She signed you up for various activities you showed an interest in and took you to them too. She organized playdates and planned fun excursions to give you new experiences, and broaden your developing mind through all those stages and phases you went through. She bought your favorite foods, meal prepped and menu planned, cleaned up after your messes, and tucked you in with hugs and kisses and your favorite bedtime stories every night.
You needed your mama for all these things, and your little world was cultivated by her hard work in helping you learn and grow into a happy and well-adjusted boy. Back then, you soaked in all the love she poured out on you. Believe it or not, you even begged for more…
You have no idea how much she did for you. Every minute of every hour of every day, she nurtured your countless needs as you grew. Through incalculable ways, she showed her love for you.
And now that you are changing so fast and maturing so quickly, your mom is both amazed and a little bit sad that her baby boy is fading as this young man comes into view, and she’s just not quite sure what to do. But she’s trying to learn how to love you. I promise, she’s not trying to annoy you.
You need to understand that your mom holds all those pieces of your life in her heart, she holds your history from the day you were born and placed into her arms. She remembers vivid details of it all, and she cherishes all those years she took care of you and she’s not sure how to care for you now. And as you get older and you seem to need her less, as you grow to be more independent and push her away, it breaks her heart a little each day.
So teen boy, let her have those moments. Let her heart swell with all that love and give her just a little more grace, a little more patience, and a lot more freedom to feel it all. I know you don’t like it. I know you want to pull away. I know it might be humiliating in front of other people when at times, it unfolds in a public display.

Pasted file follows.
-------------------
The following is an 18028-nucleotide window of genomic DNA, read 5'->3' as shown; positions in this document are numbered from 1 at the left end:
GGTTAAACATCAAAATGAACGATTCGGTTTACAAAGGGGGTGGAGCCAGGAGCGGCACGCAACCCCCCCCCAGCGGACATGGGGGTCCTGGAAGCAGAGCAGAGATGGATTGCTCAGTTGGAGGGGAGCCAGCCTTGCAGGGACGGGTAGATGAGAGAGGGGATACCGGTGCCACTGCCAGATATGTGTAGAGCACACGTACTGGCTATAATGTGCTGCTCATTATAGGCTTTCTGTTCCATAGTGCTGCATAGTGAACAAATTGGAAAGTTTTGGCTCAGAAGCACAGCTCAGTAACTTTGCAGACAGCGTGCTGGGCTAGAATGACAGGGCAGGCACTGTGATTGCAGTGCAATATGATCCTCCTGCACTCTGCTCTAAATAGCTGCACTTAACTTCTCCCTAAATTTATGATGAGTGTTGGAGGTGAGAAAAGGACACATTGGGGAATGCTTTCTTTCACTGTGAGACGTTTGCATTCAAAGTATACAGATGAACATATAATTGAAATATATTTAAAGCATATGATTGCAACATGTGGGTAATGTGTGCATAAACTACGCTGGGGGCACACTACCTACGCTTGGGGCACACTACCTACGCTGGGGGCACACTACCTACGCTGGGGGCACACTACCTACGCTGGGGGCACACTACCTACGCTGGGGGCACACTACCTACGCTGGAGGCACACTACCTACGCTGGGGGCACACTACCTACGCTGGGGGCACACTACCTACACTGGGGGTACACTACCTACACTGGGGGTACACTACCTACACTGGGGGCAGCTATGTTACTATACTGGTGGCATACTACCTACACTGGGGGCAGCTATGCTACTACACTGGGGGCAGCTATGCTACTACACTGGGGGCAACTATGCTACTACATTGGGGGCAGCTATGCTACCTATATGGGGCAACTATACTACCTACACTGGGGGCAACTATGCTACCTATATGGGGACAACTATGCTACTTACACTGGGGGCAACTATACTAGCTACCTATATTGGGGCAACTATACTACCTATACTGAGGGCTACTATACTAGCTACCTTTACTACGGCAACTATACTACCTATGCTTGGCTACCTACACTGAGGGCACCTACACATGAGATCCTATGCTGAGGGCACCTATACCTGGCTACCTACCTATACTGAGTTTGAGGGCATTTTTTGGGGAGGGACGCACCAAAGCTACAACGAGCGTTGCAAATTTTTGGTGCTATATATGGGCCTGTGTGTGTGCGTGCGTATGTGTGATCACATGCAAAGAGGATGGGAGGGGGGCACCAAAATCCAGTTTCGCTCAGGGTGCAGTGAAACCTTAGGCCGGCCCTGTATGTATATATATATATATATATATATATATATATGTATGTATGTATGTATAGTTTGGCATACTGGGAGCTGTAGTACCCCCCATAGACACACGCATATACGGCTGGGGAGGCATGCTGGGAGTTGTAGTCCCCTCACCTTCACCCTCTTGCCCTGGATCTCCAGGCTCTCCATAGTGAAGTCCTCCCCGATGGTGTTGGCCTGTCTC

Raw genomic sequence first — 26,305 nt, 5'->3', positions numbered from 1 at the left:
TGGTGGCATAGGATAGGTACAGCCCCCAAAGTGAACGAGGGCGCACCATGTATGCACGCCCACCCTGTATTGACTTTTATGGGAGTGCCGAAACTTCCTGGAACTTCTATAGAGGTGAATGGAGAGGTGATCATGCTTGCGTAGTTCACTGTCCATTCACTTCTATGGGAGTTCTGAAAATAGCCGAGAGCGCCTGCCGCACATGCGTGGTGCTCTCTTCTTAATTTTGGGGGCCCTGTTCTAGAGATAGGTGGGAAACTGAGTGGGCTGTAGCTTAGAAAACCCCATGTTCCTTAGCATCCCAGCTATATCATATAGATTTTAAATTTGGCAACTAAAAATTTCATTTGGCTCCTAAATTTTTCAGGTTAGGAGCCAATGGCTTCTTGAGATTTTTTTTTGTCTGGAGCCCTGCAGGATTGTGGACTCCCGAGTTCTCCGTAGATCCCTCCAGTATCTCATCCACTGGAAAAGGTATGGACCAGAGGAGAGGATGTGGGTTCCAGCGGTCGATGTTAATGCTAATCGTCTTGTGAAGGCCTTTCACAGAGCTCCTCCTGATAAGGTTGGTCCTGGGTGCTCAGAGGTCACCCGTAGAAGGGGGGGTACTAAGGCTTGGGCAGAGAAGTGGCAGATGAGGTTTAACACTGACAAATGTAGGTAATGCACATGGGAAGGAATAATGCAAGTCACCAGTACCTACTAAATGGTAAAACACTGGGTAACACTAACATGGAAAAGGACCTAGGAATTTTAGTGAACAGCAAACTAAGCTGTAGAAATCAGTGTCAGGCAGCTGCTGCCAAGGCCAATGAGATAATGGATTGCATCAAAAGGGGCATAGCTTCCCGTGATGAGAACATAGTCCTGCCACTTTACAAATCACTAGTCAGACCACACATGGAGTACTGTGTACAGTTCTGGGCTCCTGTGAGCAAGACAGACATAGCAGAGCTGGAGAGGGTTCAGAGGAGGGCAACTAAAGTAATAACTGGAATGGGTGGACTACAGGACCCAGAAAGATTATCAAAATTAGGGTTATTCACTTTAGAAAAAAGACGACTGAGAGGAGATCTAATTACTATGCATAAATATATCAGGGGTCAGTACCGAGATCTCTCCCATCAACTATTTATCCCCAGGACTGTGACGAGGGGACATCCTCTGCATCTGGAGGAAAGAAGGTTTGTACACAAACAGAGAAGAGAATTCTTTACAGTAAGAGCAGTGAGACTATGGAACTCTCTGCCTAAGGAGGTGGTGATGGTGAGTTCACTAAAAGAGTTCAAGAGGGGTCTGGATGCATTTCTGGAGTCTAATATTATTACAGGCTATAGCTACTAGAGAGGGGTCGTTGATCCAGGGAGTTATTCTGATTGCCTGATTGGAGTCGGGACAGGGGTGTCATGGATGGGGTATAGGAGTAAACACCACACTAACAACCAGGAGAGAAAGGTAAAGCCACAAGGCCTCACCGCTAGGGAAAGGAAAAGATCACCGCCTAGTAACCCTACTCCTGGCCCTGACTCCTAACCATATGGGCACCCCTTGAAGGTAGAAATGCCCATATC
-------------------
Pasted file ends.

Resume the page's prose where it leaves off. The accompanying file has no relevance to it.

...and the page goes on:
But, she’s the one who helped you grow to be you, she’s the one who still buys your favorite backpacks and pencils, notebooks and food. She still picks up after you and meal preps and menu plans, and she drives you everywhere too.
You see, your mom shows up for you, over and over again.
So, remember that, would you?
Please don’t dismiss her, don’t be rude. She deserves more from you than eye rolls and heavy sighs. Don’t tell her she’s weird or crazy in how she shows her love for you. Be grateful you have a mom who adores you and works so tirelessly to be there for you too.
I know growing up is hard in so many ways, but having your mom by your side is one of the many things you can count on in your ever-changing world. And that, teen boy, is a gift you best not take for granted.
And if you really stop to think about all she does for you now, and how much she’s done for you through all these years, you might not be as annoyed by all her love. You might even actually appreciate her, and thank her too.